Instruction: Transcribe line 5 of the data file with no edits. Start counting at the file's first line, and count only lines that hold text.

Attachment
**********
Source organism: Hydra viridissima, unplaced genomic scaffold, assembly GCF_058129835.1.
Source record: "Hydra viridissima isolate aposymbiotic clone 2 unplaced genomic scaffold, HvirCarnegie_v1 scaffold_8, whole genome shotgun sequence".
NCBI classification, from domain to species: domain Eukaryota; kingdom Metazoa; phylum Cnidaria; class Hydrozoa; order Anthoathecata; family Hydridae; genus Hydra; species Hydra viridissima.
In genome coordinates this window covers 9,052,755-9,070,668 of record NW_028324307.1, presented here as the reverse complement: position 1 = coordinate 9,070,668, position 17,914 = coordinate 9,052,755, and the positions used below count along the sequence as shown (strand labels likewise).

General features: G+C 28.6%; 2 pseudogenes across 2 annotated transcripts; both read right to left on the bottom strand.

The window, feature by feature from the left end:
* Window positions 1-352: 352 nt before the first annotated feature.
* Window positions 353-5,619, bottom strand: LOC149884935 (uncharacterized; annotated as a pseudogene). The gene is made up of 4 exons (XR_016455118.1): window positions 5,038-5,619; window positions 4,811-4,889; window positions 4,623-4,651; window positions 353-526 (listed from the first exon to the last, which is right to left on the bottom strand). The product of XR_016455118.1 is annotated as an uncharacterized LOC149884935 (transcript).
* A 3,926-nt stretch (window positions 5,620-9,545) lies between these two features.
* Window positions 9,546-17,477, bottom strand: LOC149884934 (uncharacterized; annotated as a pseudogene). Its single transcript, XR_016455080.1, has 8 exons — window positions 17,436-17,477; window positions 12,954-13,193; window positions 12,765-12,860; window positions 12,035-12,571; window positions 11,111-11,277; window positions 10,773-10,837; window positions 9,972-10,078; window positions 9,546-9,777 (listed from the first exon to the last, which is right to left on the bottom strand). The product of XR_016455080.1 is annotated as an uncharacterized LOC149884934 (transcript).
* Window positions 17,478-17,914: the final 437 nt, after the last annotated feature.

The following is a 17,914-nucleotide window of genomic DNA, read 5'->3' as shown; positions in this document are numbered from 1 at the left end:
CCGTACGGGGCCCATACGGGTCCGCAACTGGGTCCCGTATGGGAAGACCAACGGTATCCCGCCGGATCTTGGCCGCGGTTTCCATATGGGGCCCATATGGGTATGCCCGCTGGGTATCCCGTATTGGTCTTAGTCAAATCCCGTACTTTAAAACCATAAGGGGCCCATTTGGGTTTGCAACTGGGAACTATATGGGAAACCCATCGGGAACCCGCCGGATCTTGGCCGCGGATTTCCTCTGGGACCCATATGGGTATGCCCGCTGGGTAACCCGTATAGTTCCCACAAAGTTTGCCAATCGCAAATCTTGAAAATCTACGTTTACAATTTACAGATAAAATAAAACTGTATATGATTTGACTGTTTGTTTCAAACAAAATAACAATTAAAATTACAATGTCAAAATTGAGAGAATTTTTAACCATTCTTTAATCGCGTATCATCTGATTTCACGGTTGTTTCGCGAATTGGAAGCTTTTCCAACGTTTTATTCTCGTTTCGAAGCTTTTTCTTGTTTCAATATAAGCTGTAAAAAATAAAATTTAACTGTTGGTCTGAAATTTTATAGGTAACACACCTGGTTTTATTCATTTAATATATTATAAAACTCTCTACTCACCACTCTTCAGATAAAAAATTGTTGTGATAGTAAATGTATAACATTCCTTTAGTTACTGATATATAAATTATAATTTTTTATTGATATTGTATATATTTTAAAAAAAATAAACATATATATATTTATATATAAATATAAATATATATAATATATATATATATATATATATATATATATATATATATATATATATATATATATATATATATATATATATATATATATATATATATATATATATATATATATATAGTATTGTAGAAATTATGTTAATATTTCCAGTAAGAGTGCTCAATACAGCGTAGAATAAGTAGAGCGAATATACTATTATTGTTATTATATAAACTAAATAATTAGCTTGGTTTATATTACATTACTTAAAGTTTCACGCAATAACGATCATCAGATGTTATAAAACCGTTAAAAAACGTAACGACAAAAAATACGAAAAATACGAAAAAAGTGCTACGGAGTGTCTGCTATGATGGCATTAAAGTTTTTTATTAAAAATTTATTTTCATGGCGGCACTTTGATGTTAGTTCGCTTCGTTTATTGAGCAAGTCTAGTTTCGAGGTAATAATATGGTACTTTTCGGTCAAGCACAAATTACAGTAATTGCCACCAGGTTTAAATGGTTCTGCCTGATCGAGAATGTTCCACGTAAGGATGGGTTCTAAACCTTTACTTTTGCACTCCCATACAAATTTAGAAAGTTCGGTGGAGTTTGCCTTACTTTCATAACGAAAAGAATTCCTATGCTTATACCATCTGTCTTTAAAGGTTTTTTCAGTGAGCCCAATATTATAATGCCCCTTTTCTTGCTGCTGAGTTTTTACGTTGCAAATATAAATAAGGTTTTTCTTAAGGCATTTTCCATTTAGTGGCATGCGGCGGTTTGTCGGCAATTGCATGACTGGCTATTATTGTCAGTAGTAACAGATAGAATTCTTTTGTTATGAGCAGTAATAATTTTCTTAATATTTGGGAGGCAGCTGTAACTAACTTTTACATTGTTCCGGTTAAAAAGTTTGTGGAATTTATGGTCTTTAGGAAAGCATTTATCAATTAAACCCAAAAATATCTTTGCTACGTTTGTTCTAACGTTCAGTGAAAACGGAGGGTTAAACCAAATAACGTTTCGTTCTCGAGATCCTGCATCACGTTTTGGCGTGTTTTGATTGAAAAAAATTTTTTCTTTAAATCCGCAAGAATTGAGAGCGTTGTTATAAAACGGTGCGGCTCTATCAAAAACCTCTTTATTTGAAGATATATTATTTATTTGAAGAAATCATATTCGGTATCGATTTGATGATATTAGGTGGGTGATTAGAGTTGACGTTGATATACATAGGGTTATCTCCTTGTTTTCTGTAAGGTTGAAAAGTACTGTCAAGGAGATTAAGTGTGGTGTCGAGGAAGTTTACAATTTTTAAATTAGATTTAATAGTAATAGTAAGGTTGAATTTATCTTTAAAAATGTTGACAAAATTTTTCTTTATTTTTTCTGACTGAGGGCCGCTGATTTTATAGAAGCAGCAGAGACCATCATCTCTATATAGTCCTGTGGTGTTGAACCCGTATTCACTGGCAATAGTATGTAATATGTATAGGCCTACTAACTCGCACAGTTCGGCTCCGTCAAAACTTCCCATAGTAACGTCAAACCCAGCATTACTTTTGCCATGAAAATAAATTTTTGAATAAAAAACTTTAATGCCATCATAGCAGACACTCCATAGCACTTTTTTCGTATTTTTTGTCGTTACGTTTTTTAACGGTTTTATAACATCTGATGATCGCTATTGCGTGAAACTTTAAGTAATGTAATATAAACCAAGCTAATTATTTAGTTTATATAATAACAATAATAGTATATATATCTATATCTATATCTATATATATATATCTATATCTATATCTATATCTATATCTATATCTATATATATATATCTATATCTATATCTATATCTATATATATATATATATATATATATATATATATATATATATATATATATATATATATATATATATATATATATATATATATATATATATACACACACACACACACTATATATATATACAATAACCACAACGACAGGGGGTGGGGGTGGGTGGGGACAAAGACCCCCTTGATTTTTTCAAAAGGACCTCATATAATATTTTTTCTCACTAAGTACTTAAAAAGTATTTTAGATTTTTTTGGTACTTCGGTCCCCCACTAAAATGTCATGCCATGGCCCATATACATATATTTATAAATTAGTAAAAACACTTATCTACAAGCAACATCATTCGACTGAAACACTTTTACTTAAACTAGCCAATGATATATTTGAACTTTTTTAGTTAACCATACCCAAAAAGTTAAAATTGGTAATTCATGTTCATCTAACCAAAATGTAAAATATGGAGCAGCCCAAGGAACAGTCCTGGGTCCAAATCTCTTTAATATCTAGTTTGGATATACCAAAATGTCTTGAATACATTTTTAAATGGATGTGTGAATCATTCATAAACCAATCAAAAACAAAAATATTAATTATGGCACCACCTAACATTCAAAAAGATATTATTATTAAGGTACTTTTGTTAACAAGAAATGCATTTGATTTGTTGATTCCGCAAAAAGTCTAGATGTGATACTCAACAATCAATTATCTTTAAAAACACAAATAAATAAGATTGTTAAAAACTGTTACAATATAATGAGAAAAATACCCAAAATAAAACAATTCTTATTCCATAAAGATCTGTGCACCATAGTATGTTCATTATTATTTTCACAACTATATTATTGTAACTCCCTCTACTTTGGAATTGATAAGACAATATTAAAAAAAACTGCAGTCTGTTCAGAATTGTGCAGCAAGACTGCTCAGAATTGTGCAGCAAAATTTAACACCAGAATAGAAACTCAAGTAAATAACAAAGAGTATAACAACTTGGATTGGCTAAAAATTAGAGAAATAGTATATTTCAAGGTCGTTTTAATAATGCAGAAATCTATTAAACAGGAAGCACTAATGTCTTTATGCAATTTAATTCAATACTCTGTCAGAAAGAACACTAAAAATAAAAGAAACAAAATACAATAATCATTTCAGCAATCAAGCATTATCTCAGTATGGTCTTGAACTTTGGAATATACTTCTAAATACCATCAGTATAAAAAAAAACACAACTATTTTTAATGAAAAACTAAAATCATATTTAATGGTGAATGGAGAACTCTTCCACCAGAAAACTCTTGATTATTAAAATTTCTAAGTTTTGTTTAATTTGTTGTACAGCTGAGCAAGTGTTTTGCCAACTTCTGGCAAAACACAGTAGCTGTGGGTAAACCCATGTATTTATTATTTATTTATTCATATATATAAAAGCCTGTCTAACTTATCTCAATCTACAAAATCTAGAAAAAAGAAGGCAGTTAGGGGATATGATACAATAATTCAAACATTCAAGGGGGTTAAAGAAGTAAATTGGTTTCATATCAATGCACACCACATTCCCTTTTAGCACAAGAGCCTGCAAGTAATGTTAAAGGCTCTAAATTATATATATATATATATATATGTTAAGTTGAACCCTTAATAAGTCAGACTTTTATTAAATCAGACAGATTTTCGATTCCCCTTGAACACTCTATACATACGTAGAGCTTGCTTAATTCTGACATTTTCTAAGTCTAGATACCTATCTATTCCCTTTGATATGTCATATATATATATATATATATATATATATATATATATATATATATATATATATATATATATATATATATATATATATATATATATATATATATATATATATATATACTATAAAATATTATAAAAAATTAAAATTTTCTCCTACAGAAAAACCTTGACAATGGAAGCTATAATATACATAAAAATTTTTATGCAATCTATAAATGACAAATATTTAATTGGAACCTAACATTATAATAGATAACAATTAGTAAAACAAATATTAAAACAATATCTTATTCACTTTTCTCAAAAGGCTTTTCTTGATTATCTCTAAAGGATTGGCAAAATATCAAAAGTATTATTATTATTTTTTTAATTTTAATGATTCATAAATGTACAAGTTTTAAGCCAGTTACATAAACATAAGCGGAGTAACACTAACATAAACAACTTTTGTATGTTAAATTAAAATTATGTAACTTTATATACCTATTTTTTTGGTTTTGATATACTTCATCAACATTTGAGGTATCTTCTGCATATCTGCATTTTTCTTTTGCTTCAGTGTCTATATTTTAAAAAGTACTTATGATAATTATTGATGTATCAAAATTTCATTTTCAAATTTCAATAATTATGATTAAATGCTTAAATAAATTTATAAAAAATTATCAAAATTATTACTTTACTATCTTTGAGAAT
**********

General features: G+C 28.6%; 2 pseudogenes across 2 annotated transcripts; both read right to left on the bottom strand.